We discuss Hemingway a lot at Oxford Exchange and West and Grand. He may not be everyone’s favorite writer, but he’s someone we’ve all read at some point. Outside of his writing, I think everyone would agree that he has lived a very interesting life. He drove ambulances during World War I, participated in big game hunts in Africa, traveled around with Spanish matadors, and covered the Spanish Civil War. My own personal favorite Hemingway epoch is his Parisian years. There he met and befriended a slew of artists and writers like James Joyce, F. Scott Fitzgerald, Gertrude Stein, Ezra Pound, Picasso, Ford Madox Ford, and on and on. Although learning about a historical era through film or literature only portrays a certain angle or ethos of the time, we can guess that Paris in the 1920’s was vibrant, engaging, artistically stimulating, and ultimately, affordable.
After rereading A Moveable Feast, a memoir of Hemingway’s that covers his time in Paris, I was struck by the feasibility of his lifestyle. He started as a foreign corespondent with the Toronto Star, covering stories around Europe, but after a few years he quit to focus on his fiction. In Paris, Hemingway lived in a meager apartment above a sawmill with his wife Hadley and first son. One would assume then that he had already been making a sufficient wage by selling his stories, but at the beginning of his career, before his first novel was published, he could only sell his stories to German periodicals. He would sell his 5 to 10 page short stories for around 15 francs a page. He certainly had money saved from journalism, but this slow stream of money seemed enough at times, which is remarkable. Also, taking into account the office he rented for writing, the amount he bet at the horse races, and the trips he and his family would take to Spain and Austria, where they would stay 4 or 5 months at a time, it all seems impossible.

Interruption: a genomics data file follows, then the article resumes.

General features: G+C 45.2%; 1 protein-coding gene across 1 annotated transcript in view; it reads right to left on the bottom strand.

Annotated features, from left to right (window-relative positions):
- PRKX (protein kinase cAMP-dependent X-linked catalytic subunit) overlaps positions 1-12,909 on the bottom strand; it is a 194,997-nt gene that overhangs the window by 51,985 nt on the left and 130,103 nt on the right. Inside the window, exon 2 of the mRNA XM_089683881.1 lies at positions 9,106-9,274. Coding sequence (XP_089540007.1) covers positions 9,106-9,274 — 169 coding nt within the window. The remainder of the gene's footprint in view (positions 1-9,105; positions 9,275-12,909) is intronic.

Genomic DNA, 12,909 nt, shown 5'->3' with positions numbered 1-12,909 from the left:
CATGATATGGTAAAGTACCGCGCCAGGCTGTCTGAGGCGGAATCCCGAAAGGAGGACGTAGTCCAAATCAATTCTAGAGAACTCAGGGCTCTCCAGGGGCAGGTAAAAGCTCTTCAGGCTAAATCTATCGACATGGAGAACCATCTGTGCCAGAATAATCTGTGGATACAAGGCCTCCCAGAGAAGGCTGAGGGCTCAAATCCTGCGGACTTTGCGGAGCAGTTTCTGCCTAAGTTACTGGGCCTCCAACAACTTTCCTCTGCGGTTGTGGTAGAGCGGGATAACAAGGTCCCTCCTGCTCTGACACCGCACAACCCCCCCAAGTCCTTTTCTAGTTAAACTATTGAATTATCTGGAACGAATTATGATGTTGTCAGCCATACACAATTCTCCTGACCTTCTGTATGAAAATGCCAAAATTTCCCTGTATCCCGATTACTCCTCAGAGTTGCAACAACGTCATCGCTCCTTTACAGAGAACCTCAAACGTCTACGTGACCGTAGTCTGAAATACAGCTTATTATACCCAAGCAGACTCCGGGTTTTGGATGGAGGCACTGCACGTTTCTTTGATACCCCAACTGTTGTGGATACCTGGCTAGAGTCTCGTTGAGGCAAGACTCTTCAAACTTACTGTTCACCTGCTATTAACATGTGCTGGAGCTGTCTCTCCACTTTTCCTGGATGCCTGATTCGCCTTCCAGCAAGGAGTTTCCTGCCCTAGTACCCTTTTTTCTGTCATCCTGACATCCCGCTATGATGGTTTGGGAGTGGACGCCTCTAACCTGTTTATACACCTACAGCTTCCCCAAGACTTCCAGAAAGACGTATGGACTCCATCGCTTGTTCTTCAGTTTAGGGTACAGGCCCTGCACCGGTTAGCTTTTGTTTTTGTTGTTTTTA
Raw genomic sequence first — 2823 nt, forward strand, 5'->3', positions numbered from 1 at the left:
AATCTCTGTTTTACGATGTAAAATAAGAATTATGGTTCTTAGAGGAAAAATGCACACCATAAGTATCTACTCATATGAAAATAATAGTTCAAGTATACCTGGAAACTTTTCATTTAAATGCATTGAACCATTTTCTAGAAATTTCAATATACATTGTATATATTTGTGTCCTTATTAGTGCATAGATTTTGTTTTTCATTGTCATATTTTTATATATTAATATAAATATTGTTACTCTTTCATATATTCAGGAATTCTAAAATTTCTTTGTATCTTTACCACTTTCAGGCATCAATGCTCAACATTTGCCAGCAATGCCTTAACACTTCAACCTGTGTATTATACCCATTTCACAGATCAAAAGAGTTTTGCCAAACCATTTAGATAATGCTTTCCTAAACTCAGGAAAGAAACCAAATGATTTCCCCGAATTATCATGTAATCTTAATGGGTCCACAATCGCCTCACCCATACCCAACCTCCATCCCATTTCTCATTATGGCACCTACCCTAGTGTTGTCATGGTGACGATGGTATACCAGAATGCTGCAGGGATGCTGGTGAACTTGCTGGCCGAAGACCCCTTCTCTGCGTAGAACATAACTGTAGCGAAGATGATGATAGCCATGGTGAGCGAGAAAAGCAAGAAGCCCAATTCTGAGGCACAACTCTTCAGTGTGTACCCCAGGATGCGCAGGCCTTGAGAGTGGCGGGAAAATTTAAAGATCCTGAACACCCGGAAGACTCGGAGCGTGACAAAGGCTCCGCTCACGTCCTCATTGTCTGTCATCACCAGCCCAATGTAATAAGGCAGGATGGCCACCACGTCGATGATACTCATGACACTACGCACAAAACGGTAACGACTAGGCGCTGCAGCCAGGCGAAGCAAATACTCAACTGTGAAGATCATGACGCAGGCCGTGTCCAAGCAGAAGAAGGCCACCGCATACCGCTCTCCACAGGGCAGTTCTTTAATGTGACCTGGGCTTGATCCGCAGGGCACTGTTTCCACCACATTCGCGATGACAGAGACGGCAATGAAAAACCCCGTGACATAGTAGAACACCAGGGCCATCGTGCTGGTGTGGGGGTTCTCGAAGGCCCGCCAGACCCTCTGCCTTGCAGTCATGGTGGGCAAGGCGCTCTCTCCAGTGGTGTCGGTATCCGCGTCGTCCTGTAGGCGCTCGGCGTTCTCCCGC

Yet he got by with what he had. Unless, of course, he obscured some sort of financial backing and hyperbolized his lack of wealth. But he writes in A Moveable Feast about borrowing money and books from Shakespeare and Company’s owner Sylvia Beach, and how he’d pretend to go out for meals, but actually walk around the Luxembourg Gardens to stave off his hunger. In the end, he made out alright and was able to live in Paris and provide enough amenities for his family without a guaranteed, steady income.
Nowadays, this lifestyle would not be feasible. Not only is the cost of living excessively high – rent in a city like Paris or New York (Manhattan) hovering around $1,500 per person with roommates – artists aren’t paid nearly as well. Writers would be given healthy advances for promising books. This still happens, Garth Risk Hallberg and Emma Cline coming to mind, but not with the same frequency and leniency. In addition, large magazines like Esquire, Rolling Stone and Playboy aren’t publishing literature anymore, and the magazines or journals that do pay writers certainly don’t pay enough to live. It was never easy being an aspiring writer, but Hemingway and others made it. Today, it isn’t possible to live in a large city as an artist without financial backing or a job. Artists are forever on the move to discover the next city or town to inhabit; one with a thriving creative scene and a feasible standard of living. How do we fix this? Certainly, we can’t change an entire economical system overnight and lower the living wage. But I think a lot more can be done for artists. It’s never been a guaranteed form of employment, but more should be done. A lot of European countries fund artists through grants and programs. We have this here, but not to the same extent. Although this may or may not be the way to handle it. I’m sure there's myriad of problems facing this sort of departmental intervention in the arts, but I’m also sure there are a spate of ways to tackle this problem. You may not agree with supporting the arts, but for those who value its importance, we'd all agree that something can and should be changed.